By Muneezah Jawad
It’s September! Parents everywhere are secretly rubbing their hands in glee at the thought of shipping their overactive kids back to school and reclaiming their mornings and late nights. Once the school year starts they barely have time to breathe.
I remember my school days were very different from what kids experience today. I grew up in Dubai. The cultural nuances as well as the arrival of a different era has made this next generation of kids look upon schooling with a very different attitude.
Back to school
In the 80’s there were two main staples that every household would buy. First we would buy our books and then was the book wrapping ceremony. I still remember sitting down with my father and rolls of brown paper. Every text book and note book we got would be wrapped with crispy clean paper and tape. It was most therapeutic for some inexplicable reason. My job was to place a label ever so carefully in the right place. In my best writing I would write my full name.
Since we had uniforms there were few new clothes, but we did get shiny new shoes that we kept polished and made them last.
A rectangle pencil case with cartooned vinyl plastic lids and many compartments was filled very carefully with sharpened pencils and fountain pens. An oxford compass box, a metal lunch box, and a drinking thermos was place carefully into a back pack that was from the year before since we took great pains to keep it presentable. Then off we were for the first day of school. Our clothes neatly pressed, our hair tied back. We were terribly excited and filled with pride at our new treasures and revered them.
Today the routine in most households is to shop till you drop. Tops, bottoms, shoes, sweaters, stationary, files, folders you name it we have to have it. Stores like Wal-Mart and Staples are filled with confused parents holding an endless list in one hand and an excited child who is jumping like a jack rabbit ready to dart off in opposite direction. Trolleys are over flowing and so are the tears as children battle with parents for the newest fad item.
The first day of school is the same for everyone though, that excitement, seeing who’s in your class, the new teacher, where to sit etc. What is different is the respect and realization that one must take care of those new things. I myself have had to go out and buy new shoes and stationary within one month of school and see countless parents doing the same. Children don’t even receive their own textbooks. They share used books that are kept in class. I sometimes shudder at the condition of the books the odd time they are brought home.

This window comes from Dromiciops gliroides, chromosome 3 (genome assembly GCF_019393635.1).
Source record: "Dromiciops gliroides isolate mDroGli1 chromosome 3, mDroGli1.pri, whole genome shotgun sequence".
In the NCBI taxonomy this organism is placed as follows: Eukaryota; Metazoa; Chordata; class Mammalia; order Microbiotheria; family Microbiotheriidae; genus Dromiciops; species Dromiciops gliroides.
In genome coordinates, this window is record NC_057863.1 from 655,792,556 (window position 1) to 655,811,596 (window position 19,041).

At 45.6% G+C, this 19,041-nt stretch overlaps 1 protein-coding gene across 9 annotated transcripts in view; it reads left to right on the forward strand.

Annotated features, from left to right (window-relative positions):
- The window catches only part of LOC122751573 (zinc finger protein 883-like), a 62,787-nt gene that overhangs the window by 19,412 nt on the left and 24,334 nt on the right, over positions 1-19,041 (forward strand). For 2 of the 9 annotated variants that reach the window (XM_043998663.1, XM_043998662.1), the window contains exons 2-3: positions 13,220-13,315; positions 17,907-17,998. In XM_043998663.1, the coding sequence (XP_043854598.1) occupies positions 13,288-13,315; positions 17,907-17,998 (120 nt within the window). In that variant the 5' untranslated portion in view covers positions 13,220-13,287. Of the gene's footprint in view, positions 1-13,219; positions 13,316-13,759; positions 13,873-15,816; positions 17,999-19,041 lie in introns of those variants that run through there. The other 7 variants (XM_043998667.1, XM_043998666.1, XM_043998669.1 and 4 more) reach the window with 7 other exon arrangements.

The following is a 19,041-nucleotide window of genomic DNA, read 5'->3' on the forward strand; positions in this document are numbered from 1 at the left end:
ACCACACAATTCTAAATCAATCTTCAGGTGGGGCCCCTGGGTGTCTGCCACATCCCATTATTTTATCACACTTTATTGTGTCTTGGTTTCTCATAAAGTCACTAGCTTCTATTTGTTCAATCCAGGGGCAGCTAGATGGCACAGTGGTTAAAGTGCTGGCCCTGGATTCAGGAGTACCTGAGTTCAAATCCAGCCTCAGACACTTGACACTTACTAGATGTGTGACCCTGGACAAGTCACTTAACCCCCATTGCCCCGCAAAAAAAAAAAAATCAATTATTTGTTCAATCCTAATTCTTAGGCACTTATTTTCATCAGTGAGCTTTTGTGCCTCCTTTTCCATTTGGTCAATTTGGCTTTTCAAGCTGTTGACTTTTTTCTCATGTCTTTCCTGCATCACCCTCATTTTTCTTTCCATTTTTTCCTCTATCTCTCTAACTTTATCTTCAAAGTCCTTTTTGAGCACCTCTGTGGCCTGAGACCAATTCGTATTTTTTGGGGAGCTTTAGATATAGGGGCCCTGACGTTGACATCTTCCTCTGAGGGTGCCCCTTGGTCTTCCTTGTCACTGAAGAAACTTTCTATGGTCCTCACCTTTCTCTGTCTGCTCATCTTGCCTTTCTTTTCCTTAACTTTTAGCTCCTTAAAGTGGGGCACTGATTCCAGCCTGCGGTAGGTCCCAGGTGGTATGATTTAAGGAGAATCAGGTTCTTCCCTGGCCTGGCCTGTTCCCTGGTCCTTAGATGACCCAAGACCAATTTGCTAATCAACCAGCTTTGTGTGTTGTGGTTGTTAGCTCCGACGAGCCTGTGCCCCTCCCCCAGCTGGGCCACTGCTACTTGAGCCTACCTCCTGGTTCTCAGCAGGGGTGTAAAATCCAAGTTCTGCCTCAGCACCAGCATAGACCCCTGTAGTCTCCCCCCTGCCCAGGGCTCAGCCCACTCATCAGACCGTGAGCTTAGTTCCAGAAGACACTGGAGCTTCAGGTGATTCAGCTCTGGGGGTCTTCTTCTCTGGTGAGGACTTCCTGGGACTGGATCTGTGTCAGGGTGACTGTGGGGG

Which brings me to a pet peeve? Where is the HOMEWORK? I mean I agree that we got too much of it, but here I see none. Until high school kids rarely bring home anything daily and whatever they do is at best 15 minutes long. I don’t know about you but I am a firm believer in homework. It disciplines you and involves the parent. The jump from primary school to high school is often as a result much harder as children simply have not been trained to handle a larger work load. However the pros and cons of homework is another article for another day.
My first computer was the Commodore 64 and it came with those giant floppy disks. The internet was that strange noisy dialup thing and face book was the actually title of a fiction novel. At present the trend is to do as much as possible online. From the use of smart boards to submitting assignments, it’s all on the net. In fact children are encouraged to bring their devices into class. The use of calculators in my case started in high school. We used to layout our work showing all methods and calculations. Each piece of work had to have our name, the date and an underlined title. We would be marked on these things. My daughter was taught to use the calculator for the simplest of things and I am continuously telling her to use her head to work things out. Handwriting, grammar, organization and neatness all have suffered simply because kids are being taught to rely of their devices. Cursive writing is a dying art, as is going to the library to do research. Information is available immediately thanks to the internet but this instant gratification leads to a lack of patience and the loss of satisfaction of actually solving something for themselves.
Life after school has also changed. I used to come home, do my homework, watch a few cartoons and then hang out playing whatever with my neighborhood friends outside. Here the majority are shipped from one afterschool activity to another, and then it’s off to get hooked onto the TV or the latest play station game. Even when friends meet, it’s usually over the latest TV show. Gone are the days of a good board game or hide and seek. The word ‘Bored’ is a frequently used one in their vocabulary and parents are being forced to play referee between the children and their devices.
While the new generation of children is no doubt smarter and brighter and faster, I do think they are missing out on the most important part of education which is being a child. Life is far too commercial and not personal enough. The ‘wonder years’ should be exactly that. A time to literally stop and smell the roses. To slow down and relish every moment that is their childhood. It’s a time for families to bond over dinner not squabble over the latest smart phone a teenager suddenly needs.
About the author:
Muneezah Jawad is the social media manager at MuslimMoms.ca.
How does your childhood compare with that of your offspring? Let us know how you feel. What you like and what you dislike about the system your child is in and why.